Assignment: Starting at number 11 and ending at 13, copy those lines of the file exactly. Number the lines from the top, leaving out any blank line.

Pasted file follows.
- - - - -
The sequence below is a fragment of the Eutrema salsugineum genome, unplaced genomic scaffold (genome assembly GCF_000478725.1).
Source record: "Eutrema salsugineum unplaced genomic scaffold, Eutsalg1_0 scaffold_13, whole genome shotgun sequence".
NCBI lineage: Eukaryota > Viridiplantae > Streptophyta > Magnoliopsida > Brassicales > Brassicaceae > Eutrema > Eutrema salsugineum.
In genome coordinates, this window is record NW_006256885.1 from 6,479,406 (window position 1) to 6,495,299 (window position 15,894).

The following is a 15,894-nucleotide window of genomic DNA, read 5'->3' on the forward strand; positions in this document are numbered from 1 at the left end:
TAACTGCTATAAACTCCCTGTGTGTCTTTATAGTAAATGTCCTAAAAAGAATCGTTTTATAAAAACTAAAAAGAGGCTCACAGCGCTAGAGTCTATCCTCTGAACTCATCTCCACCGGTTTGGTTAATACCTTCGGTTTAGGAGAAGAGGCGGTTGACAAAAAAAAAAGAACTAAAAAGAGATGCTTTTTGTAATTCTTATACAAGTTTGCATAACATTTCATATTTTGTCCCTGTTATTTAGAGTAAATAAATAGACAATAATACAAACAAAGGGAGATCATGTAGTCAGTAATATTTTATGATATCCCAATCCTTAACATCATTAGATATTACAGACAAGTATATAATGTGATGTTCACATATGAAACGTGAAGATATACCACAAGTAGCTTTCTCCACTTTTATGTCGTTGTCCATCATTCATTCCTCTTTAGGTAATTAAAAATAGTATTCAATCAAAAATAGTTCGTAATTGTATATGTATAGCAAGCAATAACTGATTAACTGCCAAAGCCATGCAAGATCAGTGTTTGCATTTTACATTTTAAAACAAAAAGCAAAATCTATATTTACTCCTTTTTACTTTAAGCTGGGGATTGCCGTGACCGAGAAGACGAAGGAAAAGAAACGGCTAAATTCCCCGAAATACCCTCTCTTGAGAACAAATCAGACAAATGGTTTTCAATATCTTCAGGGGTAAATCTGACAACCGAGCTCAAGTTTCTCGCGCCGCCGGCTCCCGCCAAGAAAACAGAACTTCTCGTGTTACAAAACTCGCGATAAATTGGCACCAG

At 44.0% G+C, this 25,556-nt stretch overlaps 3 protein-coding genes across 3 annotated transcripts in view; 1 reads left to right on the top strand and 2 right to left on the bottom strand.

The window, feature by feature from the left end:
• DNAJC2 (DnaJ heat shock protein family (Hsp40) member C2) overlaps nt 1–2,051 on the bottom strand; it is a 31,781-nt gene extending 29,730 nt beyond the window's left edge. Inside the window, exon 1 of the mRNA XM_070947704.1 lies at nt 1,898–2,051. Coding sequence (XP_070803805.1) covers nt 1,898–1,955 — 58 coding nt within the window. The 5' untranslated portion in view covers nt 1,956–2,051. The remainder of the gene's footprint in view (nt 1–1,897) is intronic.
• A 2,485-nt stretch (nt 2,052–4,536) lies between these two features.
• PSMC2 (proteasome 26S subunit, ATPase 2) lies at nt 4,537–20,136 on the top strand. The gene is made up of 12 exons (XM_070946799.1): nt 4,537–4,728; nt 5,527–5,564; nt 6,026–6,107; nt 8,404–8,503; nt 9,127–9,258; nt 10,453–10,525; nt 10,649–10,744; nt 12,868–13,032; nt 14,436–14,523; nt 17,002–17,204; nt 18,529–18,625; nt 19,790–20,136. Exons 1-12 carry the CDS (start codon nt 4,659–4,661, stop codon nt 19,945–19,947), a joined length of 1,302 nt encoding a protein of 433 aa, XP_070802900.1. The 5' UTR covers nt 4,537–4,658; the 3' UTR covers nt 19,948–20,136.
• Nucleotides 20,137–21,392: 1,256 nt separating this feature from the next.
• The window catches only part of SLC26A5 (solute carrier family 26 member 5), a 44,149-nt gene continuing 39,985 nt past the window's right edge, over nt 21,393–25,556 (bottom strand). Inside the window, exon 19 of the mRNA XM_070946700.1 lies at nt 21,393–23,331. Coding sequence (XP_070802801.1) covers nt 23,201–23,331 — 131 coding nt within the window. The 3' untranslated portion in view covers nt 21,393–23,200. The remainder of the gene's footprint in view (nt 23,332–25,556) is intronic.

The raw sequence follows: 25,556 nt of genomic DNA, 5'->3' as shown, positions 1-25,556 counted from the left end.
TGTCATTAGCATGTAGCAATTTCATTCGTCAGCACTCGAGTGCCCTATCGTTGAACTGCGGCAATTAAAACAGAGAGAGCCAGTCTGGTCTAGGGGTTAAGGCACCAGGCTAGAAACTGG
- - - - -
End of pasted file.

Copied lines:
• PSMC2 (proteasome 26S subunit, ATPase 2) lies at nt 4,537–20,136 on the top strand. The gene is made up of 12 exons (XM_070946799.1): nt 4,537–4,728; nt 5,527–5,564; nt 6,026–6,107; nt 8,404–8,503; nt 9,127–9,258; nt 10,453–10,525; nt 10,649–10,744; nt 12,868–13,032; nt 14,436–14,523; nt 17,002–17,204; nt 18,529–18,625; nt 19,790–20,136. Exons 1-12 carry the CDS (start codon nt 4,659–4,661, stop codon nt 19,945–19,947), a joined length of 1,302 nt encoding a protein of 433 aa, XP_070802900.1. The 5' UTR covers nt 4,537–4,658; the 3' UTR covers nt 19,948–20,136.
• Nucleotides 20,137–21,392: 1,256 nt separating this feature from the next.
• The window catches only part of SLC26A5 (solute carrier family 26 member 5), a 44,149-nt gene continuing 39,985 nt past the window's right edge, over nt 21,393–25,556 (bottom strand). Inside the window, exon 19 of the mRNA XM_070946700.1 lies at nt 21,393–23,331. Coding sequence (XP_070802801.1) covers nt 23,201–23,331 — 131 coding nt within the window. The 3' untranslated portion in view covers nt 21,393–23,200. The remainder of the gene's footprint in view (nt 23,332–25,556) is intronic.